BlackBerry (TSX:BB)(NYSE:BB) has been an underrated corporate turnaround story. After failing as a smartphone maker, the company pivoted to enterprise software, seeing major success in that industry. As of July 2020, the company’s QNX software was running on more than 150 million cars, and its enterprise software has locked down major government and corporate contracts.
These developments have understandably gotten many investors curious. Thanks to BlackBerry’s crash and burn in the smartphone industry, its stock has been beaten down in the markets. However, the company’s software revenue has been increasing, thanks to the popularity of its new offerings. If BlackBerry’s software business growth continues, then the company could complete its turnaround and become a worthy stock. But will it?
A successful turnaround
Viewed purely as products, BlackBerry’s software offerings are already successful. As previously mentioned, the company’s QNX software runs on over 150 million smart cars. Various BlackBerry offerings have locked down major enterprise clients, including CP Railway and several Canadian police departments. Software revenue has been steadily rising year after year.
So, BB’s software is already successful in itself. The question is whether that will translate into business success. While BlackBerry’s software revenue is growing, overall revenue has been kind of flat over the past three years. Net income was negative in fiscal 2020 but positive a year before. BB’s cash flow from operations is usually positive but has declined in magnitude since 2018.
The most recent quarter saw a loss by U.S. GAAP standards but a profit in adjusted terms. Overall, this is a mixed earnings picture that’s not as rosy as the company’s product successes would indicate.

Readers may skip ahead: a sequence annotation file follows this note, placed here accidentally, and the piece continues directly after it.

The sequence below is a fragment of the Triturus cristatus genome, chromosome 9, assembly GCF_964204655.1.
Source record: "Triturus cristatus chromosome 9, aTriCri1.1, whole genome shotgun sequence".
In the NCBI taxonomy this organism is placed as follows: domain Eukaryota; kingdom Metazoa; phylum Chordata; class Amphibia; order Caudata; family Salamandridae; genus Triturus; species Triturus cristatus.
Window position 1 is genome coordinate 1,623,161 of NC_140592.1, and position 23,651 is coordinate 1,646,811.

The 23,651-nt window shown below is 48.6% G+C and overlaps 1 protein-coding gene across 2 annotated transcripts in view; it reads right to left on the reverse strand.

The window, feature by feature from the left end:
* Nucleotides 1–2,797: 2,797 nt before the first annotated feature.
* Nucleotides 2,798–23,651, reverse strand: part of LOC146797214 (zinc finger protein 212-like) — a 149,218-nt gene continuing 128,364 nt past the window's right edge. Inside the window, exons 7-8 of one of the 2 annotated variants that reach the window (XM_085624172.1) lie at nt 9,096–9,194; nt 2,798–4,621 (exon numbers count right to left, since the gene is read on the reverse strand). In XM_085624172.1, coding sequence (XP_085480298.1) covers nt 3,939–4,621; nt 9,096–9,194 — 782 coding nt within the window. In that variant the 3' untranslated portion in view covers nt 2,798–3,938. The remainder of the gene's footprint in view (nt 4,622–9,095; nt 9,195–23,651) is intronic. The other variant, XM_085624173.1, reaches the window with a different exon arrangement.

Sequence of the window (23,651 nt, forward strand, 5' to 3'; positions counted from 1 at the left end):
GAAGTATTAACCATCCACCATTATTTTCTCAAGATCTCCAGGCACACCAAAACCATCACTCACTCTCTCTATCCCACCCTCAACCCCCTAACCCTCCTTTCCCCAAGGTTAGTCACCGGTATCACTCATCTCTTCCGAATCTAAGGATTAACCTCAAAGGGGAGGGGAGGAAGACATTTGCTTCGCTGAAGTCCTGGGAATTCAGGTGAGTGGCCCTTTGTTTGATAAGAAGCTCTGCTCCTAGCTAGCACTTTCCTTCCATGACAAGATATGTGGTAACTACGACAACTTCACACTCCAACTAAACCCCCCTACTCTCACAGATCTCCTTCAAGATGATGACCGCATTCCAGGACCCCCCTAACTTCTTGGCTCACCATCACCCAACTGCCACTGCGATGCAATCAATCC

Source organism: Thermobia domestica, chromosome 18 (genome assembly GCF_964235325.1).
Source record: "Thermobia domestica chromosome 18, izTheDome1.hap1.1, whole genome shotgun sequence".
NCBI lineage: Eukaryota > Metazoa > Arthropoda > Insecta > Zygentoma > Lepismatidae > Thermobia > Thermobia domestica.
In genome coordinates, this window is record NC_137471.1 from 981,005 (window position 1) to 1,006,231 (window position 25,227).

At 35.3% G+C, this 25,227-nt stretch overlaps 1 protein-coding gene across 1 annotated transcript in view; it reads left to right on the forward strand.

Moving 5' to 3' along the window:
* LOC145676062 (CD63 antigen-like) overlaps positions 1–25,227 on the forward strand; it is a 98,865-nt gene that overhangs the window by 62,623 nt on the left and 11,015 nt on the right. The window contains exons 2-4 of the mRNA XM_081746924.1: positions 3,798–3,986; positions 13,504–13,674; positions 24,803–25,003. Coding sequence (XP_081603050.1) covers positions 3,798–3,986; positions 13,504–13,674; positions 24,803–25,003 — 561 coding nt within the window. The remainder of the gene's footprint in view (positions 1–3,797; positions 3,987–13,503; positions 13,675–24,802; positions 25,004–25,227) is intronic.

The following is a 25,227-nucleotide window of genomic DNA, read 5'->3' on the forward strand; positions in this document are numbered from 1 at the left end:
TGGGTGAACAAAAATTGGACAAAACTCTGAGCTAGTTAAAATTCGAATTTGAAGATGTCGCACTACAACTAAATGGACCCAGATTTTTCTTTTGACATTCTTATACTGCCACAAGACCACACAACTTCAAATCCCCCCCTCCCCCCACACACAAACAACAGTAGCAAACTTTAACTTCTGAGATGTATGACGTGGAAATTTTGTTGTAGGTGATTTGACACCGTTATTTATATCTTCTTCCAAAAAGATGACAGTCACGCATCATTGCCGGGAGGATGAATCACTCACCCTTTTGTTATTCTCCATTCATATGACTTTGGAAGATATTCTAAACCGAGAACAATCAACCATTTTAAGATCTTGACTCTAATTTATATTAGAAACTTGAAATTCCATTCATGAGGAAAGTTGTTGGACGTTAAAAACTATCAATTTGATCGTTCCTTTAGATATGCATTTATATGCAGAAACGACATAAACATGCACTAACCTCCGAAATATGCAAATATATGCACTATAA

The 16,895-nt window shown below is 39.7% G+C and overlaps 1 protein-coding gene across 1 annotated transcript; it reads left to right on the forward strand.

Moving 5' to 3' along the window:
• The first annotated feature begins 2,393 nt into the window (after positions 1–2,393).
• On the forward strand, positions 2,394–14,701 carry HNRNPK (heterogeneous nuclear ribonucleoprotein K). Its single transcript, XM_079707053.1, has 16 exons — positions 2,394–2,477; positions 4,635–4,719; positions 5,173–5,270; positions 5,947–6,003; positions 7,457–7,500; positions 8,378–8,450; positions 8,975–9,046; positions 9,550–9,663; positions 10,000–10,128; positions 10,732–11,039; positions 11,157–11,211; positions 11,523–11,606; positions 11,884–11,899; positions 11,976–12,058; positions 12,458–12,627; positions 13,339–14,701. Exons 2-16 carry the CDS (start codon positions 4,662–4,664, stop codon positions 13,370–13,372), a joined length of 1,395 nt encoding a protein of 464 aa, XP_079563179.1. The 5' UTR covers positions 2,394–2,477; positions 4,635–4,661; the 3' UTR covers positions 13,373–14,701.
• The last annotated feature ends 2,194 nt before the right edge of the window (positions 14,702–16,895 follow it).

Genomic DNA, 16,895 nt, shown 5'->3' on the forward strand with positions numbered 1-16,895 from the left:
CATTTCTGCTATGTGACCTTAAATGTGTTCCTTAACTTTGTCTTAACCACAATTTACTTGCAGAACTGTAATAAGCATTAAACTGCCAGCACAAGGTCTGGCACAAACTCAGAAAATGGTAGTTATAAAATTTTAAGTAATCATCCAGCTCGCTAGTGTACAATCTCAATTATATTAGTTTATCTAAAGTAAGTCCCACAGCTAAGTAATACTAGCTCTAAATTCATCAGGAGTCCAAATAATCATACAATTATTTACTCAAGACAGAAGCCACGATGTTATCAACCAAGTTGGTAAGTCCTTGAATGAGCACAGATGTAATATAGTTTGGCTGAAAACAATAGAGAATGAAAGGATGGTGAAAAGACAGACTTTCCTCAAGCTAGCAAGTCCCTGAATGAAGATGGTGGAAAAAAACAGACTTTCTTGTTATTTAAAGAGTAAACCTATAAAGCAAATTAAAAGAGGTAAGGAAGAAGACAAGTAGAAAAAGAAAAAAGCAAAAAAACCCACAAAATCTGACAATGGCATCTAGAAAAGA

So far, we’ve seen that BlackBerry has had massive product success… and that it hasn’t turned into major financial success. The question is whether the success will eventually materialize.
There are some reasons for optimism on that front. First, being an enterprise software maker, BlackBerry makes most of its money off corporate and government contracts. These tend to be far more reliable than sales in the highly competitive smartphone industry. This suggests that BlackBerry may have a more financially stable future in software compared to its past in smartphones.
BlackBerry counts among its clients some of Canada’s largest companies and several government agencies. These should all provide steady revenue for years to come.
Second, BlackBerry is a forward-looking company. It’s investing heavily in autonomous cars and enterprise security — both high-growth industries. If BB captures a large market share in either industry, it could have a rosy future.
BlackBerry has plenty of risk factors investors need to be aware of. It finances its growth largely through acquisitions, which come at a heavy price. Sometimes its assets take impairment charges, which is why Q1 GAAP earnings were negative. Additionally, the company has some bias against it left over from its smartphone days, which may result in a depressed stock price in the short term.
Overall, BlackBerry is an interesting but risky investment.